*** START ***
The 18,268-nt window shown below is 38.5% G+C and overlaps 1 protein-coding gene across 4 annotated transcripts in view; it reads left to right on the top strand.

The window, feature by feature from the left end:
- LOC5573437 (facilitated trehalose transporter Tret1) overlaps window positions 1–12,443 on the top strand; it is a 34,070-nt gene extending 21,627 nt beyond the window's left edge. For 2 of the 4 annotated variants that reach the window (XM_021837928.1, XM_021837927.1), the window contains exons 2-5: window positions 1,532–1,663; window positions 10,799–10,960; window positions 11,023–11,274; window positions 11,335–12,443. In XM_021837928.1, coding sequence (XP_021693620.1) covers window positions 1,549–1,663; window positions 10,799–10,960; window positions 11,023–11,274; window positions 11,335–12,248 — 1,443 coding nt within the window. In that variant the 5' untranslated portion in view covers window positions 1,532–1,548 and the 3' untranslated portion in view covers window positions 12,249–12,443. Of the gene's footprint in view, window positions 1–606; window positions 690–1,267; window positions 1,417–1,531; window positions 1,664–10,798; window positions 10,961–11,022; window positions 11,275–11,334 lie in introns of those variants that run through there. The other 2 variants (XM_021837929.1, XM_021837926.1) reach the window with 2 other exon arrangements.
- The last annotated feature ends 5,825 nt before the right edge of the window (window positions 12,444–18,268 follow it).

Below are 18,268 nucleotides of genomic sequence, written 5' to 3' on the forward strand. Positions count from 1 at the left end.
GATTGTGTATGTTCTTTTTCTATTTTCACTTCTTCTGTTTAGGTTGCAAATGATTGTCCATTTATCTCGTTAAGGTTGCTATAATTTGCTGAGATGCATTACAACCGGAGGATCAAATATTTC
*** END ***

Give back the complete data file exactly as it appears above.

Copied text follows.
The 18,268-nt window shown below is 38.5% G+C and overlaps 1 protein-coding gene across 4 annotated transcripts in view; it reads left to right on the top strand.

The window, feature by feature from the left end:
- LOC5573437 (facilitated trehalose transporter Tret1) overlaps window positions 1–12,443 on the top strand; it is a 34,070-nt gene extending 21,627 nt beyond the window's left edge. For 2 of the 4 annotated variants that reach the window (XM_021837928.1, XM_021837927.1), the window contains exons 2-5: window positions 1,532–1,663; window positions 10,799–10,960; window positions 11,023–11,274; window positions 11,335–12,443. In XM_021837928.1, coding sequence (XP_021693620.1) covers window positions 1,549–1,663; window positions 10,799–10,960; window positions 11,023–11,274; window positions 11,335–12,248 — 1,443 coding nt within the window. In that variant the 5' untranslated portion in view covers window positions 1,532–1,548 and the 3' untranslated portion in view covers window positions 12,249–12,443. Of the gene's footprint in view, window positions 1–606; window positions 690–1,267; window positions 1,417–1,531; window positions 1,664–10,798; window positions 10,961–11,022; window positions 11,275–11,334 lie in introns of those variants that run through there. The other 2 variants (XM_021837929.1, XM_021837926.1) reach the window with 2 other exon arrangements.
- The last annotated feature ends 5,825 nt before the right edge of the window (window positions 12,444–18,268 follow it).

Below are 18,268 nucleotides of genomic sequence, written 5' to 3' on the forward strand. Positions count from 1 at the left end.
GATTGTGTATGTTCTTTTTCTATTTTCACTTCTTCTGTTTAGGTTGCAAATGATTGTCCATTTATCTCGTTAAGGTTGCTATAATTTGCTGAGATGCATTACAACCGGAGGATCAAATATTTC